News story

UK forces help transform Helmand hospital

A hospital in Helmand province has been completely transformed, thanks to the help of British forces.

This was published under the 2010 to 2015 Conservative and Liberal Democrat coalition government
Sergeant Karen Swallow RAF with Dr Abdul Latif, the driving force behind the renovation of Gereshk District Hospital, in front of the new maternity wing

Sergeant Karen Swallow RAF with Dr Abdul Latif, the driving force behind the renovation of Gereshk District Hospital, in front of the new maternity wing [Picture: Petty Officer (Photographer) Hamish Burke, Crown Copyright/MOD 2011]

Less than twelve months ago Gereshk District Hospital was in a poor state; all of the buildings were in need of urgent repair, there were no inpatients, the incinerator was broken, and medical waste littered the hospital grounds.

Since then, the Helmand Provincial Reconstruction Team (PRT), working with a Military Stabilisation Support Team (MSST), has completed 23 renovation projects at the site in Nahr-e Saraj (North).

The hospital is now one of the leading medical facilities in Helmand, able to provide treatment to a much larger number of patients from Now Zad and Sangin - more than 20km away.

The renovated hospital has a 24-hour accident and emergency ward, a maternity wing, and vaccination and dental clinics, as well as a drop-in service for more common ailments. All the services are free to patients thanks to the Government of the Islamic Republic of Afghanistan (GIRoA) and non-governmental agencies, who manage the funding.

Dr Abdul Latif is the Director of Health in Gereshk and has worked at the hospital for the last six years. He has worked closely with the MSST, PRT and GIRoA, and has been the driving force behind the renovation. All of the work has been carried out by Afghan contractors using local materials, and this has helped to boost the local economy.

Royal Air Force Sergeant Karen Swallow is from the MSST, part of Task Force Helmand. She says the most significant change at the hospital has been in the maternity facilities:

Previously the maternity ward was what can only be described as a broom cupboard with two old beds side-by-side. Now, it’s a completely new building with up-to-date facilities giving privacy and respect to the women before, during and after their labour,” she said.

nside the new maternity wing at Gereshk District Hospital

nside the new maternity wing at Gereshk District Hospital [Picture: Petty Officer (Photographer) Hamish Burke, Crown Copyright/MOD 2011]

Dr Latif says as a result they’re seeing more and more mothers at the hospital:

Traditionally, most women give birth at home, but now the new maternity wing offers an ante and postnatal care facility, waiting rooms and bathrooms, and we have three female midwives and one female nurse working at the hospital,” he explained. “Increasingly, more women are taking advantage of the improved medical care rather than risking having their babies at home.

It is not only the medical facilities that have been upgraded. A new incinerator, designed and built by an Afghan contractor, has been put in place so surgical rubbish is no longer left lying around, posing a health risk.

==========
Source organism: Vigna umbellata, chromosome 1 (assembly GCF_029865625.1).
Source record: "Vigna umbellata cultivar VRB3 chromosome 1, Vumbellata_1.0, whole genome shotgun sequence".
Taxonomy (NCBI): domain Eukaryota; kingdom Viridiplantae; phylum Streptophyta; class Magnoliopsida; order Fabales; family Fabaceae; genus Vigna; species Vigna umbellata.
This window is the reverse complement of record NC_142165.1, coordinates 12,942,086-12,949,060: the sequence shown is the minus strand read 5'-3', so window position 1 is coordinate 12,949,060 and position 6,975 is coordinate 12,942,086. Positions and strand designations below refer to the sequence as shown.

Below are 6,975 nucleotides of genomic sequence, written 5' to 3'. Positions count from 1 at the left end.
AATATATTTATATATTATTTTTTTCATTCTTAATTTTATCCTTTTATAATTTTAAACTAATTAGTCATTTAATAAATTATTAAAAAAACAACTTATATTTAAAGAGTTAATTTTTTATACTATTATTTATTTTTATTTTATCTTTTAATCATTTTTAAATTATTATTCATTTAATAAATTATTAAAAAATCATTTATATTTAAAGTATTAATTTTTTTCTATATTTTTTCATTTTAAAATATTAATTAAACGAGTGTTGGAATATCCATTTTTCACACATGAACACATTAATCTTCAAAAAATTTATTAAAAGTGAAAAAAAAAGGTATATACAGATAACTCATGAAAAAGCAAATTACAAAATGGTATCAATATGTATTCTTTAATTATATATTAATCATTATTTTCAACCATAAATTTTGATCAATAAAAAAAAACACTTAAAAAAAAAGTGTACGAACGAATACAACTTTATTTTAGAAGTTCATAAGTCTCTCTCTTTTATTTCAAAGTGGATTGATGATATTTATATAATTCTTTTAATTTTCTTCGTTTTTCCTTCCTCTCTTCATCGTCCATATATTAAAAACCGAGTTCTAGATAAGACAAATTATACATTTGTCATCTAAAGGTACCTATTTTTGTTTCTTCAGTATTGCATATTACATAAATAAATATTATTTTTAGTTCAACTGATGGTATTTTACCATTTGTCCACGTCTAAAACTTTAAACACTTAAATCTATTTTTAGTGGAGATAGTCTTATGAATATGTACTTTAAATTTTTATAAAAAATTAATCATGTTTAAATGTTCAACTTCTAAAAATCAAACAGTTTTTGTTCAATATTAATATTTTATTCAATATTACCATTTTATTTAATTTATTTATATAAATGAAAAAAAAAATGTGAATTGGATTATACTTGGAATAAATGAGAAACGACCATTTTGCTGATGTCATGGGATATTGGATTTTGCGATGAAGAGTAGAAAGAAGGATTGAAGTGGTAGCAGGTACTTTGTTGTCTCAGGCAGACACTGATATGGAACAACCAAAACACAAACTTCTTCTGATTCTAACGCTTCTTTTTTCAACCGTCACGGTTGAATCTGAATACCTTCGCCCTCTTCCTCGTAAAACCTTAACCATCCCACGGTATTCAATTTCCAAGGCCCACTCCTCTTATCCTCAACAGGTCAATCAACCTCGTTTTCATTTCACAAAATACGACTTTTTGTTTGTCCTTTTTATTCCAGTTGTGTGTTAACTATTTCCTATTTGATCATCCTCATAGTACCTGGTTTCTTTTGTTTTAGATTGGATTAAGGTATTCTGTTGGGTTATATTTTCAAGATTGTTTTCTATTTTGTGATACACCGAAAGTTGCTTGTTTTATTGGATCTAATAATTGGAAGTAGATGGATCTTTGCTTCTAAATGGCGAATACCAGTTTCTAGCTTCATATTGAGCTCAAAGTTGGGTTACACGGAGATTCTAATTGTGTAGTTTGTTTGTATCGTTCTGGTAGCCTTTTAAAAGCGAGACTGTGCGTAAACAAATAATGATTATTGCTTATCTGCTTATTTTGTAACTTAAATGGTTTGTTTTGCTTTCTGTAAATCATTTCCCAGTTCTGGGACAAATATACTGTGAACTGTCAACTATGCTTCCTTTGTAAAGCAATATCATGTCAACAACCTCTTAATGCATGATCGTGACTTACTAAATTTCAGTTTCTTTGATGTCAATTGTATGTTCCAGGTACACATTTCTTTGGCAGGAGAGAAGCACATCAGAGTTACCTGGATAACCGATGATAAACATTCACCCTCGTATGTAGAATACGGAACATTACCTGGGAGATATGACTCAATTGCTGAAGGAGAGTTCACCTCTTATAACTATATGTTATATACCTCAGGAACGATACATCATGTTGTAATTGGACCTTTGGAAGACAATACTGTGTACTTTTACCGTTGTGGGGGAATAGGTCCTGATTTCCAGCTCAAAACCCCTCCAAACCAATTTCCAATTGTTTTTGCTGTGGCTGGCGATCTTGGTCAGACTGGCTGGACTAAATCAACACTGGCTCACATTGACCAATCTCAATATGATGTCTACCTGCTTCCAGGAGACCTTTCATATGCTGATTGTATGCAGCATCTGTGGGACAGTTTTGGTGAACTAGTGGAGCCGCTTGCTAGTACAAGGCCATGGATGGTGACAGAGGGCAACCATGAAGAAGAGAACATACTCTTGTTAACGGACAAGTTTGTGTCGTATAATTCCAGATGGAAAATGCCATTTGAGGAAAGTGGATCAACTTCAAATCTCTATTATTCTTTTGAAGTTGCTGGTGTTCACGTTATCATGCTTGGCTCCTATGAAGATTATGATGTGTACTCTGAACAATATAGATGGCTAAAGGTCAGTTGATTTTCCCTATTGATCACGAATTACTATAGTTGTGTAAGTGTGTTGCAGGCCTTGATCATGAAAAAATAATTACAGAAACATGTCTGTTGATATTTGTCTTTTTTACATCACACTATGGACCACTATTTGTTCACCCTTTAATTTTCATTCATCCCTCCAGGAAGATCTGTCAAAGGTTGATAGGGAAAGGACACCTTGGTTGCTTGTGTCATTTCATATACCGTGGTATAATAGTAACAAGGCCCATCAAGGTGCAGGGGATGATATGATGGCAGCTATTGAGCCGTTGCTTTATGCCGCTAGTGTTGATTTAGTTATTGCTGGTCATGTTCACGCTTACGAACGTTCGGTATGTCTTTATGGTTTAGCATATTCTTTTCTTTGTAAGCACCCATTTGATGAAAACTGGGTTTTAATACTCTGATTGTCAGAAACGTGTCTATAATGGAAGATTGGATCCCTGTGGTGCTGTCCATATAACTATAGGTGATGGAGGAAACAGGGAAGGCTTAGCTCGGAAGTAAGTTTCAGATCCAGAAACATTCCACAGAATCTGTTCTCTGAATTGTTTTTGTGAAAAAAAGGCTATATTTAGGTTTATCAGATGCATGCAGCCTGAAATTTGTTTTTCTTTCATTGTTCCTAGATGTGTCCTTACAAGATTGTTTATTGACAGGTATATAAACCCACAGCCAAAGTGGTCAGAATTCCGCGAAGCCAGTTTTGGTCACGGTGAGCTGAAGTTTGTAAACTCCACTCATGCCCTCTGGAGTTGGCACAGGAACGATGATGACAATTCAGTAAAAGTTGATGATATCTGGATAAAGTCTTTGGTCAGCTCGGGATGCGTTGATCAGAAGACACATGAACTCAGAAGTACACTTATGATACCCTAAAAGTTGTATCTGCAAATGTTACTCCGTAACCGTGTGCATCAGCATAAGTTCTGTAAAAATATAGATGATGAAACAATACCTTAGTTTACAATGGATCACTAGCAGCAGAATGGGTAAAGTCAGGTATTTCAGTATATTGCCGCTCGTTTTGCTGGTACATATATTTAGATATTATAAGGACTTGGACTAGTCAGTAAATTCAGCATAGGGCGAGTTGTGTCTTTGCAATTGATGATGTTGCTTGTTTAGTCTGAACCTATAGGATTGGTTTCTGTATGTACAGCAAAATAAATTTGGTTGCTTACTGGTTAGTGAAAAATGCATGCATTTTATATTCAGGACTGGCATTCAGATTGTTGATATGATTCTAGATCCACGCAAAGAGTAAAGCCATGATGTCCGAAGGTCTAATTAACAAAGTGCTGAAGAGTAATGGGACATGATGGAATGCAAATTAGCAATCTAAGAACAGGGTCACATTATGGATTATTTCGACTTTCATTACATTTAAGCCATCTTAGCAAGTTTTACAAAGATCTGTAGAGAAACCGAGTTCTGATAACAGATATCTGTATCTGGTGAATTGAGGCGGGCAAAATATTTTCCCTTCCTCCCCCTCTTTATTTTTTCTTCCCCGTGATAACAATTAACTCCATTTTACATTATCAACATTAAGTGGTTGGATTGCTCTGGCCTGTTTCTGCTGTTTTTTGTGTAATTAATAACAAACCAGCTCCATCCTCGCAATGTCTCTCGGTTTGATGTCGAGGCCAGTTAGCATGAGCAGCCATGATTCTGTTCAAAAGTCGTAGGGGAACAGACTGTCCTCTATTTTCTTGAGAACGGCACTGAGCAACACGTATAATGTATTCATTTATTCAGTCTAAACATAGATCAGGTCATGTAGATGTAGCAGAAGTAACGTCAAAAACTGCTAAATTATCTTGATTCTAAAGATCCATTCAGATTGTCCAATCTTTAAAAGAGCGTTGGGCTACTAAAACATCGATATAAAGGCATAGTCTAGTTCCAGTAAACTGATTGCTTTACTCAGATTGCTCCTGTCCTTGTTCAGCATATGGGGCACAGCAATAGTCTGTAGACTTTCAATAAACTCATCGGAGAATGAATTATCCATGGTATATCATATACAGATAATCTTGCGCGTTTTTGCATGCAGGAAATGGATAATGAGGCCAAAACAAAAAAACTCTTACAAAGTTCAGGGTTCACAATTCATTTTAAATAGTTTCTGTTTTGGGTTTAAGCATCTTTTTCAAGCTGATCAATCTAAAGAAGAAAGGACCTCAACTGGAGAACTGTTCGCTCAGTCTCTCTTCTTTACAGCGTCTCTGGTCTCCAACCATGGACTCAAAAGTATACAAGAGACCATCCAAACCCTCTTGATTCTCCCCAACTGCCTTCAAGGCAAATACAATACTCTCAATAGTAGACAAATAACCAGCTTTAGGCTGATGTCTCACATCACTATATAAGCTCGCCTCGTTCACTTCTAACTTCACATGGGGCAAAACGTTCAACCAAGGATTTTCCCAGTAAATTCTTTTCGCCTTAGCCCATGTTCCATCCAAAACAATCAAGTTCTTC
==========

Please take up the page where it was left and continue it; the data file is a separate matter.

The kitchen, which previously had no electricity and little equipment, now has lights and utensils, allowing the chef to prepare and store food for inpatients and staff. A new well has also been installed, along with a parking area, a mortuary, a new footpath and repairs to the boundary wall.

Warrant Officer Class 2 (Artificer Quarter Master Sergeant) Mike Wright from the MSST said:

Everything has been completed to a high standard by the local contractors, providing a much needed improvement to services for the people of Gereshk. Without the dedication of the staff here to their hospital, the projects there would not have been such a success.

Those treated at the hospital include victims of road traffic accidents, gunshot wounds and mine injuries from either insurgent-laid improvised explosive devices or legacy munitions.

The funding and better facilities mean that the medical care is no longer constrained to the hospital. Various outreach programmes are also run by the medical teams to ensure that provision is extended to the more rural areas.

Dr Latif said:

Every day nurses from our hospital travel out into the district taking vaccines and health supplies to those who are unable to reach us. These health workers also spread information about basic hygiene and how important it is. The advice spread by word of mouth reaches far and wide.

Dr Latif and the staff are keen to further expand the hospital and provide even better access to facilities for the local people. Sergeant Swallow is confident this will be achieved:

This project has been the greatest success project which I have been involved in during my time with the MSST,” she said. “Dr Latif and his staff are fully committed to making further changes to the hospital, improving its service in the future. It is obvious that this facility will be sustained well after ISAF troops have vacated Afghanistan, which makes it the success story it is.

Published 11 October 2011